Theodore H. Welling, III, MD
There has never been as much excitement surrounding systemic therapies for hepatocellular carcinoma (HCC) as the past few years have witnessed, with 1 new drug that was approved, 2 agents pending FDA decisions, and later-stage clinical trials for multiple therapies on the horizon.
In April of this year, the FDA approved regorafenib (Stivarga) as a second-line treatment for patients with HCC following prior sorafenib (Nexavar), which was the only approved systemic therapy in HCC for a decade. The agency will decide by September 24 whether to approve a supplemental biologics license application for nivolumab (Opdivo) as second-line therapy for HCC and an application is pending for lenvatinib (Lenvima) as a first-line therapy.
Each of these advances will be discussed during the 11th Annual Conference of the International Liver Cancer Association, being September 15 to 17 in Seoul, South Korea. In advance of the meeting, Theodore H. Welling, MD, associate professor of surgery, director of the Liver Tumor Program at Perlmutter Cancer Center of NYU Langone Medical Center, shared insight on the top presentations at the meeting, and how he believes the future will look for the treatment of HCC.OncLive: Which presentations at the ILCA meeting will be the most interesting?Welling:
All of the clinical trials or treatment studies that are being presented at the ILCA meeting will be most interesting to the greatest audience; that is specifically related to the immune-oncology trials, as well as the targeted therapy trials. This represents a significant part of the meeting and will be a big focus with respect to them being presented in an oral presentation format with opportunities for discussion and questions.How do you see immunotherapy being incorporated into HCC treatment, with regorafenib now available and the approval of lenvatinib on the horizon?
How immunotherapy fits is really going to be a major area of research. There is a lot of caveats and permutations, which makes the therapy potentially exciting for the treatment of not just patients with liver cancer, but patients with other types of cancers. Can immunotherapy capitalize on other known therapies, where we are already able to generate to some degree a cytotoxic effect or maybe an initial effect on some tumors, and whether or not we can make that effect more pronounced by allowing the immune system to clean up the job, so to speak, in combination with other therapies.
That is where the real excitement exists with respect to how immuno-oncology fits in. The other part is combining and further characterizing, from a biomarker standpoint, which patients are most likely to respond to immuno-oncology therapy. There are other agents that block or accelerate other pathways of the immune response. Therefore, combining this type of therapy with other agents that block either other co-inhibitory pathways or combining with other agents that maybe accelerate other pathways of the immune response is another area of research. What is the current state of liver cancer treatment, and what are some other systemic advancements on the horizon?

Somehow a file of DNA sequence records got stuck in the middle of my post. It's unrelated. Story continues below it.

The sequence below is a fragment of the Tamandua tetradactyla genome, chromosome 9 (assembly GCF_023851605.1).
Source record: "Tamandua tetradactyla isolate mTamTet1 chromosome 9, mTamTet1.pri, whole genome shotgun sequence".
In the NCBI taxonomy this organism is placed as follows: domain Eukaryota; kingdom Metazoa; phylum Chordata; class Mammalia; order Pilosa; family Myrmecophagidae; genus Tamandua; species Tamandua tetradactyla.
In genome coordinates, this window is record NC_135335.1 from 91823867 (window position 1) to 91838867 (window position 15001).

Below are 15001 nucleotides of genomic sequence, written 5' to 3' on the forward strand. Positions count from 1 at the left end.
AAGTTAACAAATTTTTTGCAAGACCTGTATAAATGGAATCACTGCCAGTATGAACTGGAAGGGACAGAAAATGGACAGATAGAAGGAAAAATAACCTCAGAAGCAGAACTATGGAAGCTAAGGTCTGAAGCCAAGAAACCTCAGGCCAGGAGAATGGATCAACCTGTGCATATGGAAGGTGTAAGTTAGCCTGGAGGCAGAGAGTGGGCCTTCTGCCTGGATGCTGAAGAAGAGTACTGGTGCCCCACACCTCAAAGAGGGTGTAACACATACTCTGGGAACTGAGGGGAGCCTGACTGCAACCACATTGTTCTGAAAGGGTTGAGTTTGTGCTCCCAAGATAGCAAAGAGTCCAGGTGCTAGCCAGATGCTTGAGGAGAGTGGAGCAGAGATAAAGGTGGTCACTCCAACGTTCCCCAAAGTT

The other areas with respect to liver cancer are somewhat similar to what’s being done in some other cancers. That is to evaluate the tumors themselves and characterize the mutational profile or the transcriptomic profile and identify subsets of patients who might benefit from particular therapies.
One example—and this is being tested, evaluated, and presented in some presentations at the ILCA meeting—is targeting FGFR4 and its ligand FGF19. There are a couple of trials evaluating this pathway. Depending again on the subset of patients, certainly, some patients can have evidence of activation of this pathway whereas not all patients do. This and other targeted therapies are also in the future of a lot of research in liver cancer. Beyond systemic therapies, what are the biggest trends in liver cancer?
We are understanding how best to apply our existing therapies. There still is some controversy in the field with respect to locoregional therapies; how to best embolize liver cancers. There are certainly techniques such as radioembolization or chemoembolization. There are certainly ways that can be improved upon. Whether or not that can be combined with some of the agents that we are talking about is certainly one area of research, but also best understanding how to use these locoregional therapies is still an active part of research.
Also, how can we best use other therapies, such as resection and transplantation—potentially in the context of how they might be combined with some of these other systemic therapies? These are part of the multidisciplinary nature in the treatment of liver cancer and how they will be best combined is how the research is going. Brought to you in part by Eisai